Functions of Thyroid Glands at a Glance
- Regulation of metabolic rate
- Weight management
- Temperature control
- Growth & Development
- Proper functioning of the heart & muscles
- Proper brain functions & development
- Muscle contractions
- Skin and bone maintenance
Thyroid Disease – Surprising Symptoms, Causes & Risk Factors
Hormones from the thyroid gland affect almost every organ and cell of the body and also control important functions – such as weight, mood, digestion, protein synthesis, body temperature, skin, hair, nails, heart rate regulation, and breathing. In a nutshell, your thyroid gland and its hormones regulate metabolic rate, growth, and development.
The food we eat is transformed into energy by a process called metabolism. The thyroid gland controls metabolism in the body by producing specific hormones:
T3 (triiodothyronine, contains three iodide atoms)
T4 (tetraiodothyronine or thyroxine, contains four iodide atoms)
T4 is an inactive form of thyroid hormone. It doesn’t affect the cells of your body. But your kidneys and liver convert most of the T4 into T3. Cells in muscles and brown adipose fat tissue also convert T4 to T3.
Thyroid-binding globulin is a protein or just like a carrier that carries, T3 and T4 in the bloodstream.
The process by which this conversion occurs is known as de-iodination. This process is important because the cells that receive thyroid hormones have receptors that can effectively use T3 or, in other words, they use T3 better than T4.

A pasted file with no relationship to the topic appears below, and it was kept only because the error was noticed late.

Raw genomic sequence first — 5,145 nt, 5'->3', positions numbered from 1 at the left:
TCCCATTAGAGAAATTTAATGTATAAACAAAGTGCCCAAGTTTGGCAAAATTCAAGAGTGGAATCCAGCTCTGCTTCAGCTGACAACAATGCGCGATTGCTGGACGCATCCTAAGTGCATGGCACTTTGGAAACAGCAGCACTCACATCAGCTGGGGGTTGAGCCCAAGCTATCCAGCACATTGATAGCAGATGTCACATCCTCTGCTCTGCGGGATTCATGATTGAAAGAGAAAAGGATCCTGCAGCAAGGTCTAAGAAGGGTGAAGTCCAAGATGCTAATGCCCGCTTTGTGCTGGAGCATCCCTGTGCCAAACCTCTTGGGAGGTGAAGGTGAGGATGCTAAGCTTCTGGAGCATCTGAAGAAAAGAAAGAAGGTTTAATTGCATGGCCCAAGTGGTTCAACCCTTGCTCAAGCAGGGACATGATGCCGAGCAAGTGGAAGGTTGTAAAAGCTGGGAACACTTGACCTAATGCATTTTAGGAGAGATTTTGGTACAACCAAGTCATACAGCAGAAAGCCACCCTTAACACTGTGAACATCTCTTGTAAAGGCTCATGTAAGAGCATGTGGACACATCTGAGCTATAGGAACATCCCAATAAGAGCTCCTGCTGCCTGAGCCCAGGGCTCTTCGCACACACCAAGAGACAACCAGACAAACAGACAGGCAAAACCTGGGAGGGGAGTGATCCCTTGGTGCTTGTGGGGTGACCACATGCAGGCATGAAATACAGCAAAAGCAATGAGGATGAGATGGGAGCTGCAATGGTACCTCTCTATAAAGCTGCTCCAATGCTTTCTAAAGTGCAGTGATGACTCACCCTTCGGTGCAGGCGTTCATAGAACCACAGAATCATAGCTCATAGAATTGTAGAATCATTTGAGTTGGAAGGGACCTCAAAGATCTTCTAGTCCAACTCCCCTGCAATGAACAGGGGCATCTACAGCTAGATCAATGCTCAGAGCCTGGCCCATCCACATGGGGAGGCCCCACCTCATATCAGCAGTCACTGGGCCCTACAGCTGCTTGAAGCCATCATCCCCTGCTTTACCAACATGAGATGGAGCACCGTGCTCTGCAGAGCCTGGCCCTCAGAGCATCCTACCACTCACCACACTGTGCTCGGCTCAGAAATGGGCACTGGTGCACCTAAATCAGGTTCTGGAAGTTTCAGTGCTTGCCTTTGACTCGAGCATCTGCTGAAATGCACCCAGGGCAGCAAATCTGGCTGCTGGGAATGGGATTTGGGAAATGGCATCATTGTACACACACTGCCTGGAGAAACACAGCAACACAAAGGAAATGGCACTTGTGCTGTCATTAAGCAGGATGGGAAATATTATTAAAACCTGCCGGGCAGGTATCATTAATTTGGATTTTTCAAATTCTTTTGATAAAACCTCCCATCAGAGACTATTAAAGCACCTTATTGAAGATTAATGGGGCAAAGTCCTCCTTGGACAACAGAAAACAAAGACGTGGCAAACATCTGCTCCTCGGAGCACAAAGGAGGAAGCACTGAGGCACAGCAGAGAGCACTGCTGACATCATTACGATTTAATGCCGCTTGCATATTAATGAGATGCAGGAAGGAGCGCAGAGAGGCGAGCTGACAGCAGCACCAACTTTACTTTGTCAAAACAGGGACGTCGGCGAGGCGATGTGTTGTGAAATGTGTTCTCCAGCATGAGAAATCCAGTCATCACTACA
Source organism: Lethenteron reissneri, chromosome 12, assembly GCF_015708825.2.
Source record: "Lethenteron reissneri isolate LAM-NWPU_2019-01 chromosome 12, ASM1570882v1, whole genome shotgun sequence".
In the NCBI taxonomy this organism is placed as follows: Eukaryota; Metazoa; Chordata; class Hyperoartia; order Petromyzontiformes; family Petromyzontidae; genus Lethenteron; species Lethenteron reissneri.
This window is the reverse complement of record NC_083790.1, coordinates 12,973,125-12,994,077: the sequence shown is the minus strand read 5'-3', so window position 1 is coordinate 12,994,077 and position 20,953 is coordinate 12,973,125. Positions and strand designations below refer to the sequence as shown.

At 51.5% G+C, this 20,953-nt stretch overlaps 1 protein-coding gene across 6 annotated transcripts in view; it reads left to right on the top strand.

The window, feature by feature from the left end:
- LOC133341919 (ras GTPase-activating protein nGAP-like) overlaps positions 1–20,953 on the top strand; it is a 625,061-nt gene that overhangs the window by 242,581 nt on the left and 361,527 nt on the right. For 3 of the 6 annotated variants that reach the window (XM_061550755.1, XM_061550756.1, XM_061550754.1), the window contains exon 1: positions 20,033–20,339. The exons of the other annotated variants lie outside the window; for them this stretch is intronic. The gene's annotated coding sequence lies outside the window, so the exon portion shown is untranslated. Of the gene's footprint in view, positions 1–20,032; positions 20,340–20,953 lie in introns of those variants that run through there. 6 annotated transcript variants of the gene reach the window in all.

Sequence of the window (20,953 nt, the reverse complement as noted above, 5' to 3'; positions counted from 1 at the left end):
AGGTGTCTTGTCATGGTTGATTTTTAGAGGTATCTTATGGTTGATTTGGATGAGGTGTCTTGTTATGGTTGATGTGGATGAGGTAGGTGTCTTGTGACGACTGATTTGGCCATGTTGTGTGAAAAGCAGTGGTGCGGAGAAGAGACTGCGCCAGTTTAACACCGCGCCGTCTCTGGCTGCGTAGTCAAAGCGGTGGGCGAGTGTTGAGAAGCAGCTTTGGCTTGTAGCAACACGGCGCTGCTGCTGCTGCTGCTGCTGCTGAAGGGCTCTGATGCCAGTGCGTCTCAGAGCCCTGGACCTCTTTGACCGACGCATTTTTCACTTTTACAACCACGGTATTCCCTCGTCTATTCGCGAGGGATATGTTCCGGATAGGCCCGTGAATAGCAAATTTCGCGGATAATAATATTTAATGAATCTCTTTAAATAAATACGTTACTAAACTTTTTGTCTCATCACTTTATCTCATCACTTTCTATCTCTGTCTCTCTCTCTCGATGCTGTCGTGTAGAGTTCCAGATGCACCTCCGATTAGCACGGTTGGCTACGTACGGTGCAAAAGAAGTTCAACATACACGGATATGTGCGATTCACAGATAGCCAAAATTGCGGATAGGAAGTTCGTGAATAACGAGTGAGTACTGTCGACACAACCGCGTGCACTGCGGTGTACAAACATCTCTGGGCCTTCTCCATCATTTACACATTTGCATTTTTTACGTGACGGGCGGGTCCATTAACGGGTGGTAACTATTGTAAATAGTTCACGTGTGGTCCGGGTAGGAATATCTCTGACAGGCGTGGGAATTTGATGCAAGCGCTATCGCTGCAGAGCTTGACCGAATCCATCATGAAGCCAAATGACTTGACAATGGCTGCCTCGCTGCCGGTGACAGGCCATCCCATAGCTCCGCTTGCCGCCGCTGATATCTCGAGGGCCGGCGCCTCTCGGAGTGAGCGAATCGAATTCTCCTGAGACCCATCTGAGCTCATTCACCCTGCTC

Functions of Thyroid Hormones
Both these hormones together regulate several functions of the body including:
- The rate of transformation of food into energy – metabolic rate (the speed of metabolism)
- Digestive and heart functions
- Muscle function & control
- Bones health maintenance by helping in calcium absorption into bones
- Brain development in infants
A normal thyroid gland produces the right amount of hormones to ensure normal metabolism and thus normal functions.
Why do you get Thyroid disease?
You will get thyroid disease if you have any issues in the hypothalamus, pituitary gland (brain), or thyroid gland. This means, your thyroid problems are not always related to your thyroid glands. This may seem surprising, but it is true.
Let us try to understand this fact in detail…
How Does Your Brain Control Thyroid Hormone Production?
The hypothalamus controls body temperature, heart rate, blood pressure, and digestion as well as thyroid hormone production along with the pituitary gland.
The small pituitary gland sits below the hypothalamus and is connected to it through a stalk. The pituitary gland communicates with the hypothalamus through this stalk and controls the release of TSH and thyroid hormones.
Thyroid hormone production and control mechanism begins like this:
Your hypothalamus releases a thyroid-releasing hormone (TRH) to stimulate the pituitary gland so that it releases thyroid-stimulating hormone (TSH).
TSH triggers the production of T4 and T3 in the thyroid gland. The thyroid gland releases around 80% of T4 and 20% of T3 in the bloodstream.
Your thyroid gland needs adequate levels of iodine (which you get through your diet) to produce T4 and T3.
When you have sufficient levels of T3 and T4 hormones in your body, then your hypothalamus doesn’t release TRH, and your pituitary also doesn’t release TSH. When T3 and T4 levels drop then the feedback loop starts again to release both TRH and TSH. In this way, your body maintains constant levels of thyroid hormones.
The pituitary gland controls the activity of the thyroid gland by communicating with it. To do so, it releases thyroid stimulating hormone (TSH) that communicates with the thyroid gland and tells it what to do to bring back the thyroid hormone levels back to normal.
Thyroid disease (disorders)
Any medical condition that disrupts the normal production of thyroid hormones is called a thyroid disease. The thyroid can make excess or less thyroid hormones due to a medical condition affecting the thyroid gland.
Common Disorders of the thyroid gland
- Thyroiditis (swelling of the thyroid)